Ivy Gladys Eyre, a 92-year-old retired cashier and resident of Plumstead, South East London, passed away in October 2008 following health scares that began months earlier.

Eyre’s son had contacted Alcor following a minor heart attack she suffered in August 2008 and expressed his wish to add her to a cryopreservation plan, of which he was also a member.

However, in the following months where legal formalities were being addressed (but not completed), Eyre died. This caused complications regarding her preservation, and inevitably there was “a significant amount of time involved between legal death and bringing [Eyre] to Alcor”.

Despite the many months, the 92-year-old spent in a preservation purgatory, the intermission ended in February 2009, when she was finally frozen and settled into the facility.


Cormac Seachoy, 27, died of colon cancer in 2015.

Living in Bristol, where he studied and then worked at the city’s university, meant he was an ocean away from any cryopreservation institutions. Though he had planned to move to the US and enter an assisted living facility to be closer to them, he “put off leaving his family”.

Inevitably, when Seachoy died, preparations had to be made to get his body across to the US to the facility of his choice. Cryonics UK assisted the temporary preservation of his body while arrangements were made to transport him to Scottsdale, Arizona, the home of Alcor.

Cormac became the facility’s 142nd patient (joining Ivy Eyre) on 30 December 2015, after being pronounced dead four days previously.


The middle-aged father, husband and management consultant died in 2008 following treatment for cancer.

Despite being healthy until earlier that same year, health issues arose that were later realised to be caused by a cancerous tumour. Twelve hours into radiation therapy, he suffered a cardiac arrest, and later passed away holding the hand of his wife.

She said: “The light suddenly went out.”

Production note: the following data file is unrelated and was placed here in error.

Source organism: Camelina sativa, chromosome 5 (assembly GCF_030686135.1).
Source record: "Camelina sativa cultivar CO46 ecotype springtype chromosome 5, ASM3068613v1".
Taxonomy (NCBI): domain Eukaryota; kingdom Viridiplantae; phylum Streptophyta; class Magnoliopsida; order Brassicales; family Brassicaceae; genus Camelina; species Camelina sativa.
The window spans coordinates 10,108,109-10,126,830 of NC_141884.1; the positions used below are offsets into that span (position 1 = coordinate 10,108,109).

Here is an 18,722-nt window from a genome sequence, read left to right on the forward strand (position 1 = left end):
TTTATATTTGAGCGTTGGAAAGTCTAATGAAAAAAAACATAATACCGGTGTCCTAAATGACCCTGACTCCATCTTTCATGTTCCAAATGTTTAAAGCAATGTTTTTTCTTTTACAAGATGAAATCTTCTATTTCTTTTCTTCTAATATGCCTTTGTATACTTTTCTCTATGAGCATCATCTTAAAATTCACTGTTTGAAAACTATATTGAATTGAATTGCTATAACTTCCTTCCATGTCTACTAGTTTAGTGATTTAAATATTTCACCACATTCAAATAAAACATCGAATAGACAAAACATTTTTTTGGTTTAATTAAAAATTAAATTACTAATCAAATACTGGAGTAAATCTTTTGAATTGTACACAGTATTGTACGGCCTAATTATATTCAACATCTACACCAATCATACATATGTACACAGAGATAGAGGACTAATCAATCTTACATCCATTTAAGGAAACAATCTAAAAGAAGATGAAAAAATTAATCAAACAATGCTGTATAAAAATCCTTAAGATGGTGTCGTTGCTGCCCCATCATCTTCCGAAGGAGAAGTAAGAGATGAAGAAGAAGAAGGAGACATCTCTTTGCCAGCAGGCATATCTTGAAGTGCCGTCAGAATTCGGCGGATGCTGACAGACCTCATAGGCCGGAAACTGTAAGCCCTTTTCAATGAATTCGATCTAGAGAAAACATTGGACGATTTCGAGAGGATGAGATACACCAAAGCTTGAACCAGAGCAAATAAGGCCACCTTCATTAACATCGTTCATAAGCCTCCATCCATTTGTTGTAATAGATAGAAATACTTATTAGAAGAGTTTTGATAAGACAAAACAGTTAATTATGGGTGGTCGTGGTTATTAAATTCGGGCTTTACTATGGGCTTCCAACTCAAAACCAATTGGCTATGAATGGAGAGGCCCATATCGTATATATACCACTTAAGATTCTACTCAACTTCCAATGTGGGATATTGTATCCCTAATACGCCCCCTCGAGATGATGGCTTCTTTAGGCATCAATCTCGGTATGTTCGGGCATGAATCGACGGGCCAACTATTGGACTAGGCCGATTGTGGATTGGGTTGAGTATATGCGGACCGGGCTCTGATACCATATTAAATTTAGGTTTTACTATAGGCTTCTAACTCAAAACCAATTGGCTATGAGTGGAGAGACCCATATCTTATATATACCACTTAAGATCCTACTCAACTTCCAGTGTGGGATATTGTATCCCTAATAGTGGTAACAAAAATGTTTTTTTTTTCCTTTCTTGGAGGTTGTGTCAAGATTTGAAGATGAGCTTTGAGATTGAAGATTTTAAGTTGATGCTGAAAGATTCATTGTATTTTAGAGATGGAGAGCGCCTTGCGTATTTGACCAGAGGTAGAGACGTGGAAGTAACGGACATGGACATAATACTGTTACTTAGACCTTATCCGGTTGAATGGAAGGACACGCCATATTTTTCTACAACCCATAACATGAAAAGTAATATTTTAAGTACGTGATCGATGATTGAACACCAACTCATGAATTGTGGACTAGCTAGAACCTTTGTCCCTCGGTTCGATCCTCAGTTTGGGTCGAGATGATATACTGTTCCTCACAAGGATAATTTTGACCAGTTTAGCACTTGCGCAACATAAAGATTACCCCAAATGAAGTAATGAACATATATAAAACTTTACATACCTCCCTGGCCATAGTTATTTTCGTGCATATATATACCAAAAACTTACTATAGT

Hope for the widow and the man’s future was restored, despite problems associated with the cost of cryopreservation, when his family arranged his preservation at the Cryonics Institute.  


The 72-year-old man from Scotland, died following an apparent heart attack in February 2012.

Though it is required that cooling and preservation begins as soon as possible for the patients, the Brit had passed away at around 2am and was not discovered until later in the morning.

However, the man was placed under controlled cooling upon arrival at the Cryonics Institute and is now in a long-term chamber.


After an anonymous 69-year-old male died in a hospital in England (following several weeks of hospitalisation from health complications), his temporary preservation was handled by Cryonics UK.

The man was kept in dry ice until the legal requirements for transportation were met.

As of September 2014, he has been kept in cryopreservation at the Cryonics Institute.


An anonymous 63-year-old man from England, who passed away in 2015 from cancer, is currently being cryopreserved at the Cryonics Institute.

The patient had pre-planned arrangements for his preservation and transportation as he had been a member of the programme at his time of death.


Another anonymous male from England, this time an 82-year-old man, became the Cryonics Institute’s 148th patient after his death in 2017.

Similarly to the Cormac Seachoy case, Cryonics UK assisted in the man’s travel to the US, providing “standby, cooling and transportation” for the body to prevent deterioration during the 15-day delay between his death and arrival at the institute.

After finally being frozen at liquid nitrogen temperature, the octogenarian was placed in a cryostat – essentially a freezer – for “long-term storage”.

24th November 2017